The Hillsborough County Sheriff's Department said that a cause of death hadn't been determined and that it would probably be Monday before it could say how he was killed.

Deputies made the discovery of remains Thursday after a tip came in, suggesting that investigators would find a body near a home in Plant City, according to CNN affiliate WFTV.

However, Hillsborough County Sheriff David Gee said the investigation and information specifically led authorities to the area after they began to believe that he might be dead because of "sinister means and motives."

"Our indications were it would be there," Gee said Thursday night.

Police scanned the newly finished concrete slabs near the home on Wednesday and removed them. On Thursday, Gee said that they discovered the remains buried 5 feet below the surface and that it appeared they had been there for a while.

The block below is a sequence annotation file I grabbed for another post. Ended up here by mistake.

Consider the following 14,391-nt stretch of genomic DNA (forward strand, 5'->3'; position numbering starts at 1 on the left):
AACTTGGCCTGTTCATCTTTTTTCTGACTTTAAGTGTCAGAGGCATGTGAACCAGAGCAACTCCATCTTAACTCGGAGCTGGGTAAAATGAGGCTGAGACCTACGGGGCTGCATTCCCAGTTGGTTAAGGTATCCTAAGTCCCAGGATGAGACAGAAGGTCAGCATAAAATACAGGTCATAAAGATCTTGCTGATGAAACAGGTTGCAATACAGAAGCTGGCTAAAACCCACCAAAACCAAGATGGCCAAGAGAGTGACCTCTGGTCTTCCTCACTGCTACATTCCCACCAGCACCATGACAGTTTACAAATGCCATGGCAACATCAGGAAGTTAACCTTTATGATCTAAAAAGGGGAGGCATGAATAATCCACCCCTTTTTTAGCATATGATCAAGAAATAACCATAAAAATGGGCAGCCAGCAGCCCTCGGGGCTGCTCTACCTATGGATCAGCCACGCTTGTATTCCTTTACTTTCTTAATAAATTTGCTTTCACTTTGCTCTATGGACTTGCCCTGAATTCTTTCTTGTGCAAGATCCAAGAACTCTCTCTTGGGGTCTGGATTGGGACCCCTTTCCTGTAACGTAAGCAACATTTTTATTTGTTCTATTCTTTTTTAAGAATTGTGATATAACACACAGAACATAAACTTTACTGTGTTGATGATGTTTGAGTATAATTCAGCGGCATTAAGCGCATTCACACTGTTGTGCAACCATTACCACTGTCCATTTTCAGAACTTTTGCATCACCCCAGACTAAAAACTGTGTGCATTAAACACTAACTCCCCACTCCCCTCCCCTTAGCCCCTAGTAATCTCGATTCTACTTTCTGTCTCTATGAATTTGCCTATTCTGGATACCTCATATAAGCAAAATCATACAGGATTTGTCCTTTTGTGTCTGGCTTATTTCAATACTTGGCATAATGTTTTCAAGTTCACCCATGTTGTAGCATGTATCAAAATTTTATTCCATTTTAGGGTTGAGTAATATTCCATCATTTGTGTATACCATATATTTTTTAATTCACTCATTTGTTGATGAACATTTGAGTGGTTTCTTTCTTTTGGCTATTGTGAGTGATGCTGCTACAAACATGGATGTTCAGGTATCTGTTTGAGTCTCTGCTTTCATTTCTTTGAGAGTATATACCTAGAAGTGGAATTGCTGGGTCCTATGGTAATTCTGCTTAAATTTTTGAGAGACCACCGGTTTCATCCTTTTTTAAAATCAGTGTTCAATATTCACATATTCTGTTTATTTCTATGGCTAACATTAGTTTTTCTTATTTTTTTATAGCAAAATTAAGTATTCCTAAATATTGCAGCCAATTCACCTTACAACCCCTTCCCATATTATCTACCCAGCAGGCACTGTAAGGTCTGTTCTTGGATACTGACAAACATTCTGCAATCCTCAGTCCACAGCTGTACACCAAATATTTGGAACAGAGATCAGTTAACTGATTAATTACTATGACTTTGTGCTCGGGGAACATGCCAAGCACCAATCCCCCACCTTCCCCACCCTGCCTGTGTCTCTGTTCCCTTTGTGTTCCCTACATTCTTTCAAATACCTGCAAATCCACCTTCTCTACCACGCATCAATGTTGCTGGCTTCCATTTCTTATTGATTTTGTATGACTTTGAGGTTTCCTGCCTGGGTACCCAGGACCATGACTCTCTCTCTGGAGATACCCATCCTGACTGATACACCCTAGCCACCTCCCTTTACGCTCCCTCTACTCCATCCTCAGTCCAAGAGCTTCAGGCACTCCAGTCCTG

Shakespeare, a 43-year-old truck driver, won a $31 million Florida lottery prize in 2006. A year later, he won a court challenge from a fellow trucker who accused Shakespeare of snatching the winning ticket out of his wallet while the two were delivering meat to Miami restaurants.

Shakespeare's family reported him missing November 9, telling the Polk County sheriff's office that they hadn't seen him since April.

Polk County Sheriff Grady Judd said that when his investigation began, authorities had hoped to find Shakespeare alive "and he truly had just wanted to hide from those who were asking him for money."

"As our investigation continued, the information we developed led us to believe he may very well have ended up with an untimely death," Judd said.

Both Judd and Gee would not comment on whether anything else was found inside the man-made grave or whether a previous person of interest was connected to the area. The home, according to WFTV, belongs to the boyfriend of a person of interest in the disappearance of Shakespeare.

Police said they were now shifting their focus to a murder investigation.

"It's painfully obvious he didn't get there by himself," Judd said.

Gee said police from Polk and Hillsborough counties were already working with prosecutors on the case and hope to bring to justice the person responsible for what they say is clearly cold-blooded murder.

"Somebody put that body in that hole," Gee said. "This isn't by any means just where we find someone on the side of the road. Somebody has obviously put him there."